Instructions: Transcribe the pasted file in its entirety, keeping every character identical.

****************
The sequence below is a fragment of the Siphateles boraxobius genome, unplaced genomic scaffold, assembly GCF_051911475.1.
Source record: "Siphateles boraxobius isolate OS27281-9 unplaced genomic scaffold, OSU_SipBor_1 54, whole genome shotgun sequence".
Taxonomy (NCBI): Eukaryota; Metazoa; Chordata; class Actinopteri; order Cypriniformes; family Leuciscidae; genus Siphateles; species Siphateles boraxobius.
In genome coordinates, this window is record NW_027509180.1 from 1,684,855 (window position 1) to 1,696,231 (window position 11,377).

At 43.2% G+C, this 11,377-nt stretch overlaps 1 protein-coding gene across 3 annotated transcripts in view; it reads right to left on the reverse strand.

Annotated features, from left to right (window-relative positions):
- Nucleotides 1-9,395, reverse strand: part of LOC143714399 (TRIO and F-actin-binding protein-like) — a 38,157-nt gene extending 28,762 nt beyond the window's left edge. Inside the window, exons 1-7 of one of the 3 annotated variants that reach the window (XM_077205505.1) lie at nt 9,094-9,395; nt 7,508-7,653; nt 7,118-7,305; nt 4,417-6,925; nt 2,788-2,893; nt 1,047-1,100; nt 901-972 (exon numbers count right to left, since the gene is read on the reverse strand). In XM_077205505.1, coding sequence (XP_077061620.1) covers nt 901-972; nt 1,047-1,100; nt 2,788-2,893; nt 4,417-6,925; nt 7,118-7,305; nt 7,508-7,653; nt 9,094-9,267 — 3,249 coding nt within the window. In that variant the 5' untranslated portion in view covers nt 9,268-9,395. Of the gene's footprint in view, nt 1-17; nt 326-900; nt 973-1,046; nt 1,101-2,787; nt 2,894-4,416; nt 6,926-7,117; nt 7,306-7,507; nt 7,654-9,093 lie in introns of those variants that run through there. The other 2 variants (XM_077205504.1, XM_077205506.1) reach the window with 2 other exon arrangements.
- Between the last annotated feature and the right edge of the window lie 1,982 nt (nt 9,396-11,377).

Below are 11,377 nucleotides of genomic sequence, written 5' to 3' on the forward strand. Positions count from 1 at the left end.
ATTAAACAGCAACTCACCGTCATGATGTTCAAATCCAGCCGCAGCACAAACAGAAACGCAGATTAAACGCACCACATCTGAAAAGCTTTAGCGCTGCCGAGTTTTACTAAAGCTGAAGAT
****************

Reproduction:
The sequence below is a fragment of the Siphateles boraxobius genome, unplaced genomic scaffold, assembly GCF_051911475.1.
Source record: "Siphateles boraxobius isolate OS27281-9 unplaced genomic scaffold, OSU_SipBor_1 54, whole genome shotgun sequence".
Taxonomy (NCBI): Eukaryota; Metazoa; Chordata; class Actinopteri; order Cypriniformes; family Leuciscidae; genus Siphateles; species Siphateles boraxobius.
In genome coordinates, this window is record NW_027509180.1 from 1,684,855 (window position 1) to 1,696,231 (window position 11,377).

At 43.2% G+C, this 11,377-nt stretch overlaps 1 protein-coding gene across 3 annotated transcripts in view; it reads right to left on the reverse strand.

Annotated features, from left to right (window-relative positions):
- Nucleotides 1-9,395, reverse strand: part of LOC143714399 (TRIO and F-actin-binding protein-like) — a 38,157-nt gene extending 28,762 nt beyond the window's left edge. Inside the window, exons 1-7 of one of the 3 annotated variants that reach the window (XM_077205505.1) lie at nt 9,094-9,395; nt 7,508-7,653; nt 7,118-7,305; nt 4,417-6,925; nt 2,788-2,893; nt 1,047-1,100; nt 901-972 (exon numbers count right to left, since the gene is read on the reverse strand). In XM_077205505.1, coding sequence (XP_077061620.1) covers nt 901-972; nt 1,047-1,100; nt 2,788-2,893; nt 4,417-6,925; nt 7,118-7,305; nt 7,508-7,653; nt 9,094-9,267 — 3,249 coding nt within the window. In that variant the 5' untranslated portion in view covers nt 9,268-9,395. Of the gene's footprint in view, nt 1-17; nt 326-900; nt 973-1,046; nt 1,101-2,787; nt 2,894-4,416; nt 6,926-7,117; nt 7,306-7,507; nt 7,654-9,093 lie in introns of those variants that run through there. The other 2 variants (XM_077205504.1, XM_077205506.1) reach the window with 2 other exon arrangements.
- Between the last annotated feature and the right edge of the window lie 1,982 nt (nt 9,396-11,377).

Below are 11,377 nucleotides of genomic sequence, written 5' to 3' on the forward strand. Positions count from 1 at the left end.
ATTAAACAGCAACTCACCGTCATGATGTTCAAATCCAGCCGCAGCACAAACAGAAACGCAGATTAAACGCACCACATCTGAAAAGCTTTAGCGCTGCCGAGTTTTACTAAAGCTGAAGAT